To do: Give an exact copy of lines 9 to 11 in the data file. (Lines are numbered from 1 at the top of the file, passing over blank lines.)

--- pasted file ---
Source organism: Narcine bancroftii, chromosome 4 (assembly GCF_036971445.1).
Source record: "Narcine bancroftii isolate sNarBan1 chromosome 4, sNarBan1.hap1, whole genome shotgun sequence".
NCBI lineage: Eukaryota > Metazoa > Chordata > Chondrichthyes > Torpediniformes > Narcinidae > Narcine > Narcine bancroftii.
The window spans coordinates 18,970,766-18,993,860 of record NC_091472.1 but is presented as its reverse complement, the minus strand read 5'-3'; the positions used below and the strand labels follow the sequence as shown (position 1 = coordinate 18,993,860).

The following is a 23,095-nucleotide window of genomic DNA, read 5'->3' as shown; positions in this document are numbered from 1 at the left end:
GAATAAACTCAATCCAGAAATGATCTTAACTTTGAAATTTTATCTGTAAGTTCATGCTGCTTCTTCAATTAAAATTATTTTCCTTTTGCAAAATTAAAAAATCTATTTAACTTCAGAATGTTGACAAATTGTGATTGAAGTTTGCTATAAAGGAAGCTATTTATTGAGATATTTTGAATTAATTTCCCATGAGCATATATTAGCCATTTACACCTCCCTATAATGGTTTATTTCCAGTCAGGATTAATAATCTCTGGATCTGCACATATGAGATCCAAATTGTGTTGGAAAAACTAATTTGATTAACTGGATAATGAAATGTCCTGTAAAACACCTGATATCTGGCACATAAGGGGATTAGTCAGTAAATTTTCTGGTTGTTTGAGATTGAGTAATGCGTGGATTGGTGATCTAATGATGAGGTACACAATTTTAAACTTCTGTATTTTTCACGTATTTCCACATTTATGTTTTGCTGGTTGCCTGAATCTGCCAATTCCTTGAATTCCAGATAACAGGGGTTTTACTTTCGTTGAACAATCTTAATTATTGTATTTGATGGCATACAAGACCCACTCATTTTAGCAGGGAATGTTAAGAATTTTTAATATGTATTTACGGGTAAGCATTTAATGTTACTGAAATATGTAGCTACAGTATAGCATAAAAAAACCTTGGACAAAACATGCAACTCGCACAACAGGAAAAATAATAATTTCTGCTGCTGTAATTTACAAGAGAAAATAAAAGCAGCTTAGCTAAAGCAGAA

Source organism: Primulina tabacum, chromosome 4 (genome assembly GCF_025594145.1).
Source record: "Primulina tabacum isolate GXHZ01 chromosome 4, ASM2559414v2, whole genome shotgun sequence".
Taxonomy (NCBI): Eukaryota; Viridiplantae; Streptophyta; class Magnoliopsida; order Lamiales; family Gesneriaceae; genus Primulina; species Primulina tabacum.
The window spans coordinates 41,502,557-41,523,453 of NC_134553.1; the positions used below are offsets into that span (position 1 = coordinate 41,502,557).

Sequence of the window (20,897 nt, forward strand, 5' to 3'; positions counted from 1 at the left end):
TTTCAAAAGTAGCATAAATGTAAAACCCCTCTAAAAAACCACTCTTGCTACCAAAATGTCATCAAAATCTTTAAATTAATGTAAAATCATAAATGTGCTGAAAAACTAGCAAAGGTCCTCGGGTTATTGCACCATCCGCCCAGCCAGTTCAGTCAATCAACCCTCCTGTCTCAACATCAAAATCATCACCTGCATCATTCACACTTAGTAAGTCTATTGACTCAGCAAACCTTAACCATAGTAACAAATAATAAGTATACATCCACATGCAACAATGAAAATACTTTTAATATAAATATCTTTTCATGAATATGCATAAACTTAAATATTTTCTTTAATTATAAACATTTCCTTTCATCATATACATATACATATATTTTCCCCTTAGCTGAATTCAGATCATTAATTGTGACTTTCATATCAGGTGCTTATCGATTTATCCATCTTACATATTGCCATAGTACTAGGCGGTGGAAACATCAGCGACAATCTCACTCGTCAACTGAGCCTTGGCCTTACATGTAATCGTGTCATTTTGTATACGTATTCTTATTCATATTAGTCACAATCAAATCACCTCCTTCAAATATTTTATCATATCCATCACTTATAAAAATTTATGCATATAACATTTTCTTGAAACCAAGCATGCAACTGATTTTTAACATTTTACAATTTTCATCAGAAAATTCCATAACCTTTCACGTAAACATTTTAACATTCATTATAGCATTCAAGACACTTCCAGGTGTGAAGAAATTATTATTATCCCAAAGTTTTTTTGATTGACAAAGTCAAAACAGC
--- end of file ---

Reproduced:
Taxonomy (NCBI): Eukaryota; Viridiplantae; Streptophyta; class Magnoliopsida; order Lamiales; family Gesneriaceae; genus Primulina; species Primulina tabacum.
The window spans coordinates 41,502,557-41,523,453 of NC_134553.1; the positions used below are offsets into that span (position 1 = coordinate 41,502,557).

Sequence of the window (20,897 nt, forward strand, 5' to 3'; positions counted from 1 at the left end):